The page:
New York City / State Timeline
from Eagles Byte by David Minor
Year-by-year tracing the growth of the early days of the Republic
UP A LAZY RIVER
In 1807, the year the British man-of-war Leopard removed four seamen from the U. S. frigate Chesapeake off the coast of Virginia, after firing on her, killing three seamen and wounding her captain, two New York residents were focused on interior waterways, one imagined, the other real. The first was being hatched in a prison cell in Canandaigua. It was here Jesse Hawley, imprisoned for debt, spent his enforced isolation writing thirteen essays under the name Hercules, proposing a canal across New York State, from the Hudson to Lake Erie. His dream would take awhile. Down in New York City another dreamer was abou t ready to turn his into reality.
The rest of the state continued its steady growth. At the far western end the Churches were keeping busy in Angelica, named like their infant daughter, for Philip's mother. They began construction on Belvidere, a mansion in the wilderness. Land sales were profitable, he could afford it. It was also this year he was elected first judge of Allegany's County Court of Common Pleas.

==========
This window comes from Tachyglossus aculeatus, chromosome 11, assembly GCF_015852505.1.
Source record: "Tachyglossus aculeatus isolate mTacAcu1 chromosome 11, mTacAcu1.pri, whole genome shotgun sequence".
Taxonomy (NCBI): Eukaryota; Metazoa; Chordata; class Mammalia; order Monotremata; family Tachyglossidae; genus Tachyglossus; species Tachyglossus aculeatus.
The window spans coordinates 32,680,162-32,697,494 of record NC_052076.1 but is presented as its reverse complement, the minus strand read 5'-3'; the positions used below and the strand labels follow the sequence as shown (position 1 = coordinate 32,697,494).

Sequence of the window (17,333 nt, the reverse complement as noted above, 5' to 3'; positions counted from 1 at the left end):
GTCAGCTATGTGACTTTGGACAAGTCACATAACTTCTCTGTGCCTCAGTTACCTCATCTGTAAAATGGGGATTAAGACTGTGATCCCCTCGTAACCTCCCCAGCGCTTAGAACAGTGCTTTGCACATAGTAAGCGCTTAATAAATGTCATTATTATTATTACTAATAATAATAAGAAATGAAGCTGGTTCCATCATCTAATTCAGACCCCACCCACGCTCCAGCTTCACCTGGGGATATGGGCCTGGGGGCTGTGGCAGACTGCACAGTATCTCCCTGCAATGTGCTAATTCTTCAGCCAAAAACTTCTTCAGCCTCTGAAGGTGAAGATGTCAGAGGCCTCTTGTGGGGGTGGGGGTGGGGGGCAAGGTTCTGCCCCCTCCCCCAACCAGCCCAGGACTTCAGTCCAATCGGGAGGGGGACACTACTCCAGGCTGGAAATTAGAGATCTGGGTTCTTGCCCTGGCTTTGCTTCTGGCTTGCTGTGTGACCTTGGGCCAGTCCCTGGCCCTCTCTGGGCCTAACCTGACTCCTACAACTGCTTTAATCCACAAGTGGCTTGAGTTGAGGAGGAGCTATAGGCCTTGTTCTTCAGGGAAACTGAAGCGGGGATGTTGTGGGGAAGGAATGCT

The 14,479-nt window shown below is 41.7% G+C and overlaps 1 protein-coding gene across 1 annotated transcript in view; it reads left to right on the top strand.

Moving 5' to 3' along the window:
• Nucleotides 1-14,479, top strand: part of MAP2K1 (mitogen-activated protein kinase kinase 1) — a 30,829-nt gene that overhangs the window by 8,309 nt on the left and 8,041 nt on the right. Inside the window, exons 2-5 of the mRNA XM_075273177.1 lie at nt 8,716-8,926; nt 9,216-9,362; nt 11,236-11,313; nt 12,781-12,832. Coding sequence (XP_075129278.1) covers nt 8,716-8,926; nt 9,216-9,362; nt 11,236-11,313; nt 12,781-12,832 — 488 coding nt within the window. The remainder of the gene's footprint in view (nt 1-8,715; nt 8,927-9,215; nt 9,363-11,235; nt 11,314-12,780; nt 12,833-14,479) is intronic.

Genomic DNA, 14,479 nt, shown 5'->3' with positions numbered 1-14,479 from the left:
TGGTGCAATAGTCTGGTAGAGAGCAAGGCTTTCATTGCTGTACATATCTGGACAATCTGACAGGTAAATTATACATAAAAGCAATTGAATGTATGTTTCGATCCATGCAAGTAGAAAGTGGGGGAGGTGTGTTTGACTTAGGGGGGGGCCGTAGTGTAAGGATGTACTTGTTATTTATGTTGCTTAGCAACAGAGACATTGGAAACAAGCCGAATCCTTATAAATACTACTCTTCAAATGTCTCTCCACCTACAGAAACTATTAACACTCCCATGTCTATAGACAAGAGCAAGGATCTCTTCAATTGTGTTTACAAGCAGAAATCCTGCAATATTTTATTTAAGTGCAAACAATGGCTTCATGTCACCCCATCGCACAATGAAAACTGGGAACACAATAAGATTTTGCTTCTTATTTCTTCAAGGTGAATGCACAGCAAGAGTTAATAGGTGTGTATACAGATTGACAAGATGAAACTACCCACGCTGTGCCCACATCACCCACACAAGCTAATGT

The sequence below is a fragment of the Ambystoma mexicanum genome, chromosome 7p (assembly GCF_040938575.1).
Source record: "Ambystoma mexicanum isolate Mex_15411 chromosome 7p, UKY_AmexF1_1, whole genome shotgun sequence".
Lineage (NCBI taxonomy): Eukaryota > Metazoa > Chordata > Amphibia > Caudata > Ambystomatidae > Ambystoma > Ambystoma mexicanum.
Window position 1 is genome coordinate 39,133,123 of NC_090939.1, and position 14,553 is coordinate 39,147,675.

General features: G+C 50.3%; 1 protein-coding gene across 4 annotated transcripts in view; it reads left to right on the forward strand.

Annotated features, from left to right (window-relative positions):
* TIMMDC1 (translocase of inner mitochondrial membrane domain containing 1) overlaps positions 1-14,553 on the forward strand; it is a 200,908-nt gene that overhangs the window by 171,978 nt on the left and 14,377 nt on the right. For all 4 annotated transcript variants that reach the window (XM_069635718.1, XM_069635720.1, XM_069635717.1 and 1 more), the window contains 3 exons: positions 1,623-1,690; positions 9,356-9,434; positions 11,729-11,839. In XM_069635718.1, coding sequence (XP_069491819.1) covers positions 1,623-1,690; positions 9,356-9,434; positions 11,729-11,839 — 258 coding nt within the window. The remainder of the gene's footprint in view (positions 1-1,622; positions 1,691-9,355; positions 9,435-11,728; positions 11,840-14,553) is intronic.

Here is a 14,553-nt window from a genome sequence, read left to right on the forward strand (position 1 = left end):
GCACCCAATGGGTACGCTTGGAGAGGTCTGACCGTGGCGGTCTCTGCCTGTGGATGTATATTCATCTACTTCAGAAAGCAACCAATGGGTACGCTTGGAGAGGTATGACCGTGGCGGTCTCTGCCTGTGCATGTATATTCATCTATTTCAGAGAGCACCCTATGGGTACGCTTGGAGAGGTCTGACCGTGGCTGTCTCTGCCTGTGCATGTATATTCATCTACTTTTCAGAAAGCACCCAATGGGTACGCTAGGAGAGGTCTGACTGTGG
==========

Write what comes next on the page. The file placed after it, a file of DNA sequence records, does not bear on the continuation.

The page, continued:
But it was on the Hudson River where history was truly being made. Albany in the north and New York at the southern end, continued their rapid growth. The State House at Albany was just built (the cost had exceeded the original estimate of $120,000) but now the state government had a home.
Today we're used to entering a bookstore and seeing dozens of guide books about the world's major cities lining the travel shelves. The granddaddy of them all, Dr. Samuel L. Mitchill's The Picture of New York was first published in this year of 1807. It described a growing city of 4 hospitals, 5 banks, 6 markets, 1 theater, two major public gardens and 19 newspapers. A fortification, Castle Clinton, was built at Manhattan's lower tip. It would later become the precursor of Ellis Island as immigration center. Manhattan, by the way, began growing in size, politically if not geographically, when it was granted a northward extension of its underwater land rights along the Hudson and East rivers, 400 feet out from shore.
Travel between the two cities was slow; the Hudson had become an obstacle. Our other dreamer, Robert Fulton, would speed the journey. On August 17th, after trial runs in New York's harbor, he set out for Albany in his newly-completed steamboat. Zipping along at 4 ½ miles an hour he made the round trip in four days, returning to New York on the 21st. The following month he began regularly scheduled service between the two cities, in spite of two successful attempts by rivals to ram his boat. The attacks were in vain. New York-Albany stage coach lines began cutting back their schedules. Fulton had his triumph. Hawley's was several decades away.
WHERE IS THAT GIRL?